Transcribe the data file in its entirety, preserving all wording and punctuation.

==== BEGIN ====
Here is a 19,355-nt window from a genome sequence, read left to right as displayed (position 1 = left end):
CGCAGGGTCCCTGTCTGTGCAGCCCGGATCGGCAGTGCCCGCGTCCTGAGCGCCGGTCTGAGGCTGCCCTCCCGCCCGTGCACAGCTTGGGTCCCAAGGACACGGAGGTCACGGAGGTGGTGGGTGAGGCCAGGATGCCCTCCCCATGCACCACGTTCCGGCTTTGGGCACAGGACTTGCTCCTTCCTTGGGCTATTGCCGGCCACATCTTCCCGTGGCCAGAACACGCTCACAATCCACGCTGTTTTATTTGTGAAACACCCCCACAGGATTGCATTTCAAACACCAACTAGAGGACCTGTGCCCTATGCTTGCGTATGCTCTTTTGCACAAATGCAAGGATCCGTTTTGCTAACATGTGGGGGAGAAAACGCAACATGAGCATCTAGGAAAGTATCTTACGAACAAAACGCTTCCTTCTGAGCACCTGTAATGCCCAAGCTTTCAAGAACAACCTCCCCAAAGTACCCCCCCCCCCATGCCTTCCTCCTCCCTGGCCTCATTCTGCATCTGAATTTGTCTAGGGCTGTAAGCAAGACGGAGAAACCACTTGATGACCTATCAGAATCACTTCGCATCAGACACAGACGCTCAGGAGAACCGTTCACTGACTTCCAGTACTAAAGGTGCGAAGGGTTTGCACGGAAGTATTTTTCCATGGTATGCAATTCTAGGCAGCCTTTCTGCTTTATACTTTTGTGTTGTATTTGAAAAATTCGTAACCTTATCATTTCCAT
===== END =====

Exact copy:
Here is a 19,355-nt window from a genome sequence, read left to right as displayed (position 1 = left end):
CGCAGGGTCCCTGTCTGTGCAGCCCGGATCGGCAGTGCCCGCGTCCTGAGCGCCGGTCTGAGGCTGCCCTCCCGCCCGTGCACAGCTTGGGTCCCAAGGACACGGAGGTCACGGAGGTGGTGGGTGAGGCCAGGATGCCCTCCCCATGCACCACGTTCCGGCTTTGGGCACAGGACTTGCTCCTTCCTTGGGCTATTGCCGGCCACATCTTCCCGTGGCCAGAACACGCTCACAATCCACGCTGTTTTATTTGTGAAACACCCCCACAGGATTGCATTTCAAACACCAACTAGAGGACCTGTGCCCTATGCTTGCGTATGCTCTTTTGCACAAATGCAAGGATCCGTTTTGCTAACATGTGGGGGAGAAAACGCAACATGAGCATCTAGGAAAGTATCTTACGAACAAAACGCTTCCTTCTGAGCACCTGTAATGCCCAAGCTTTCAAGAACAACCTCCCCAAAGTACCCCCCCCCCCATGCCTTCCTCCTCCCTGGCCTCATTCTGCATCTGAATTTGTCTAGGGCTGTAAGCAAGACGGAGAAACCACTTGATGACCTATCAGAATCACTTCGCATCAGACACAGACGCTCAGGAGAACCGTTCACTGACTTCCAGTACTAAAGGTGCGAAGGGTTTGCACGGAAGTATTTTTCCATGGTATGCAATTCTAGGCAGCCTTTCTGCTTTATACTTTTGTGTTGTATTTGAAAAATTCGTAACCTTATCATTTCCAT